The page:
In view of the emerging COVID‑19 pandemic caused by SARS‑CoV‑2 virus, the search for potential protective and therapeutic antiviral strategies is of particular and urgent interest. Zinc is known to modulate antiviral and antibacterial immunity and regulate inflammatory response. Despite the lack of clinical data, certain indications suggest that modulation of zinc status may be beneficial in COVID‑19. In vitro experiments demonstrate that Zn2+ possesses antiviral activity through inhibition of SARS‑CoV RNA polymerase. This effect may underlie therapeutic efficiency of chloroquine known to act as zinc ionophore. Indirect evidence also indicates that Zn2+ may decrease the activity of angiotensin‑converting enzyme 2 (ACE2), known to be the receptor for SARS‑CoV‑2. Improved antiviral immunity by zinc may also occur through up‑regulation of interferon α production and increasing its antiviral activity. Zinc possesses anti‑inflammatory activity by inhibiting NF‑κB signaling and modulation of regulatory T‑cell functions that may limit the cytokine storm in COVID‑19. Improved Zn status may also reduce the risk of bacterial co‑infection by improving mucociliary clearance and barrier function of the respiratory epithelium, as well as direct antibacterial effects against S. pneumoniae. Zinc status is also tightly associated with risk factors for severe COVID‑19 including ageing, immune deficiency, obesity, diabetes, and atherosclerosis, since these are known risk groups for zinc deficiency. Therefore, Zn may possess protective effect as preventive and adjuvant therapy of COVID‑19 through reducing inflammation, improvement of mucociliary clearance, prevention of ventilator‑induced lung injury, modulation of antiviral and antibacterial immunity. However, further clinical and experimental studies are required.

CoI: multiple

About the author

Prof G

Professor of Neurology, Barts & The London. MS & Preventive Neurology thinker, blogger, runner, vegetable gardener, husband, father, cook and wine & food lover.

18 comments

  • I was Dx with RRMS July 2009 and have monthly Tysabri infusions (which have now been cancelled because of C-19) ….. I take 2 x tablets of 4000 U of Vit D3 a day…is that too much?? I also take Zinc Citrate, Vit C and Vit B12.
    Many thanks Prof G

      • I agree as previously i relapsed at 9 weeks without Tysabri in my system!! I’m hoping i get my May infusion but ********** Hospital seem to be changing their protocols daily so us patients are becoming very stressed about the whole situation.
        Thank you for all you are doing for us MS Patients re your blog…its the only thing that’s keeping me well informed.
        Regards and keep safe x

  • I’m not sure there is cause/effect with low VD3 and CoVID 19 outcomes but skin pigmentation and vit D levels are interconnected.

    So are those with higher color tones (blacks, Hispanics) more susceptible to CoVID 19 or is this one of many unknowns that brings the house down ?

  • Hi, (not COVID related) but do you recommend that children who have a parent with MS taKe Vit D supplements as a preventative measure? If so can I ask what amount you would recommend? Thank you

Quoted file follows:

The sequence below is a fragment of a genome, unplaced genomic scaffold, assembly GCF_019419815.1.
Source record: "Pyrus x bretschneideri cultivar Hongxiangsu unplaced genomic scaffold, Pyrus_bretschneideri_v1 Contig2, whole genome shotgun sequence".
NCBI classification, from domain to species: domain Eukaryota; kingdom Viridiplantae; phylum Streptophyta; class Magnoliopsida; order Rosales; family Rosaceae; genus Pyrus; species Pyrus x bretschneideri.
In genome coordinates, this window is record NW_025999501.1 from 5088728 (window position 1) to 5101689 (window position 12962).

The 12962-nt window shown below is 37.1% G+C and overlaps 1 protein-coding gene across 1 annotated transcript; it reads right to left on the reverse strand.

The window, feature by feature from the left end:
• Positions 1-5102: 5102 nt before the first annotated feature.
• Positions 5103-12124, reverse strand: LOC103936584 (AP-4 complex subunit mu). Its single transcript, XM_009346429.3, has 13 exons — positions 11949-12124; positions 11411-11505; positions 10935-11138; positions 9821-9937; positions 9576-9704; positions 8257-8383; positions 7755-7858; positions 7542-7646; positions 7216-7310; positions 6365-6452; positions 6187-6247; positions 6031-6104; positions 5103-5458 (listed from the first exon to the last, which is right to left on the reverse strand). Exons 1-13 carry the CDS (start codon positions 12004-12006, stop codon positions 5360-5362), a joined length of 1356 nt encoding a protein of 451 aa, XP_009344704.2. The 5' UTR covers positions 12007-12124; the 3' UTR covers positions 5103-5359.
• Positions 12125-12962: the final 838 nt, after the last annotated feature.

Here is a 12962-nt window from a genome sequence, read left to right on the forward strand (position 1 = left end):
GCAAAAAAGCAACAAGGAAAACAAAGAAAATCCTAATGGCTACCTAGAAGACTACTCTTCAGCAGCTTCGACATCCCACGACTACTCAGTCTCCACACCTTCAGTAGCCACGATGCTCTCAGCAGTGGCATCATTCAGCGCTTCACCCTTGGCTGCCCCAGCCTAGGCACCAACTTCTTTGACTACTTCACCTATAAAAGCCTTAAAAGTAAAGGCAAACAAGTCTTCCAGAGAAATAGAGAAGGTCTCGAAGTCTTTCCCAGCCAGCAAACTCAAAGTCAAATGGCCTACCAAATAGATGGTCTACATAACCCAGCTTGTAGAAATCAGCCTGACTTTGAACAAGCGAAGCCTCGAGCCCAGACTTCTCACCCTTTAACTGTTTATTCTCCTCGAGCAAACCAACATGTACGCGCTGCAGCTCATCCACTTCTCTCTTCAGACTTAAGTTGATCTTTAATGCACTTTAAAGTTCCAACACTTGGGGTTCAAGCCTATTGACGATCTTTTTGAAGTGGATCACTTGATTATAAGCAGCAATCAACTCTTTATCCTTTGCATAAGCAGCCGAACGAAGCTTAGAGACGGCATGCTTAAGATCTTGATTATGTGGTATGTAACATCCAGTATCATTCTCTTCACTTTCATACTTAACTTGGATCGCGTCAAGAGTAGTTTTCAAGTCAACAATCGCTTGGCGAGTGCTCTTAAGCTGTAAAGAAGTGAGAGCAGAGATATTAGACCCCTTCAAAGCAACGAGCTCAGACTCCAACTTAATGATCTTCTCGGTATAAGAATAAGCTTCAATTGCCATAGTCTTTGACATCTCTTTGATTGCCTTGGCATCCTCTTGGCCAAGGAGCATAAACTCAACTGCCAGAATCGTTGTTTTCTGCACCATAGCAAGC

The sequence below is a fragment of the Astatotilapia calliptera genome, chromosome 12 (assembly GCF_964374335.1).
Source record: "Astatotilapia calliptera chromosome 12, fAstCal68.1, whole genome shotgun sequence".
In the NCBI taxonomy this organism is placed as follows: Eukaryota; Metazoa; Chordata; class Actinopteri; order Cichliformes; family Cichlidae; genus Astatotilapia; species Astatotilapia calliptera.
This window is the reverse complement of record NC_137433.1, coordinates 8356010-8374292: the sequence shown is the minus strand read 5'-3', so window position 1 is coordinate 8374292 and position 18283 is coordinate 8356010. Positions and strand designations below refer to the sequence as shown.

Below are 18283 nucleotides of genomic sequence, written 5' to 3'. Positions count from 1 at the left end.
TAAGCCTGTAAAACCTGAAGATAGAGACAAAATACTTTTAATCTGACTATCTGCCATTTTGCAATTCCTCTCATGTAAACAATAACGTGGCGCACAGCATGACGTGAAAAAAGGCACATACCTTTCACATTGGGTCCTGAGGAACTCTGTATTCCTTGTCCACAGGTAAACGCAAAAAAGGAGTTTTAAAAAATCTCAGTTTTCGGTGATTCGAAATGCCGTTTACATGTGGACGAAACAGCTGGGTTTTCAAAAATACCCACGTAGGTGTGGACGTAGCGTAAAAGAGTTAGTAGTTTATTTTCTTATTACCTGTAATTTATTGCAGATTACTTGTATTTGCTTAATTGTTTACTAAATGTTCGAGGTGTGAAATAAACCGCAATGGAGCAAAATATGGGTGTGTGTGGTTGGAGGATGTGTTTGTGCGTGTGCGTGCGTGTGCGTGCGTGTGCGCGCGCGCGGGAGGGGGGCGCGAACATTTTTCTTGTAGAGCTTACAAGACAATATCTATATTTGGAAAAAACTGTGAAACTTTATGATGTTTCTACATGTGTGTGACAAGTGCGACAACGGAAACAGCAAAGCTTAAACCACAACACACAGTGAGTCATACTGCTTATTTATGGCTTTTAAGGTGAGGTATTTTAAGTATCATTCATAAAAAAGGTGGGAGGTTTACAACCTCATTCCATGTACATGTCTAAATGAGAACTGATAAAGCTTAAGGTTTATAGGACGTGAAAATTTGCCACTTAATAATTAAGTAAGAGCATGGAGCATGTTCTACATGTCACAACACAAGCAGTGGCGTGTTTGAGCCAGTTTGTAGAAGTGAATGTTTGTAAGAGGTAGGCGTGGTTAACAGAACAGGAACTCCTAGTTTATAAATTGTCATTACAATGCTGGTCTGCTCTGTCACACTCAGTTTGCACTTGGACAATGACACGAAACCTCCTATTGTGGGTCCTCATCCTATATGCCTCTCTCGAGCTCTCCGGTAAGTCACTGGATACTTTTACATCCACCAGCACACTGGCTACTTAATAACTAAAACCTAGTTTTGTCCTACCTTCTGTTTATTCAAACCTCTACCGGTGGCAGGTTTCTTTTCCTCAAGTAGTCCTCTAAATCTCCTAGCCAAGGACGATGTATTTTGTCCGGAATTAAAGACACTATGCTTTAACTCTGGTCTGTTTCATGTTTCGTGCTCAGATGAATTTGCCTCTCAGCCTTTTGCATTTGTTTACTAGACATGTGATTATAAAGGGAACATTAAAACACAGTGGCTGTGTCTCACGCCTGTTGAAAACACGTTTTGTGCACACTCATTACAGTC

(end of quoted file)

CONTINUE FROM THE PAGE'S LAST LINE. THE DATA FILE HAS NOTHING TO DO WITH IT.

• Current daily supplements
    – Vitamin D3 2000IU (neuro did recommend that but I’ve really been taking it for a decade+ now anyhow)
    – Magnesium (mix of different forms) 500mg
    – Curcumin (neuro suggested turmeric, not a big fan of messing with that stuff)
    – Olive Leaf Extract (neuro did recommend but I need to figure out if it was fruit extract next time am there)
    – High EPA/DHA Fish Oil
    – Probiotic
    – Vitamin K2 (MK4 and MK7)

    On the fence regarding
    – a low dosed multi vitamin (probably not needed, I eat quite balanced)
    – Bacopa Monnieri (somewhat decent data regarding neuroprotective action but issues around heavy metal contamination)
    Aside curcumin and olive leaf, I actually took them way before my diagnosis last year.

    • Thanks but must point out that none of this is evidenced and therefore these are supplements that someone pays for but they is no evidence that it is beneficial and so we do not endorse this.

    • So glad to see so many of the vegan zinc sources are from local produce, or not! Any idea of the carbon footprint keeping yourself zinc replete as a vegan? This is typical of the double standards of plant-based diets. Let’s become vegetarian to reduce carbon emissions from animal farming, but at the same time, let’s fly in our food from all over the world.

      • Some people, including myself, are intolerant to dairy, egg, meat sources, so use the label “vegan” out of convenience. I think your sniffy tone is unnecessary. Besides, coming from a farming background, I know about the high carbon emissions from animal husbandry.

  • I like the idea of letting mushrooms sunbathe for 30-60 minutes in sunlight, gills facing up. To increase the vitamin D2 content.

    https://www.permaculture.co.uk/news/0407121979/let-mushrooms-sunbathe-increased-vitamin-d

    This article also mentions, something quite relevant:
    ‘Mushrooms have several helpful nutrients, including beta glucans for immune enhancement, nerve growth stimulators for helping brain function, and antimicrobial compounds for limiting viruses.’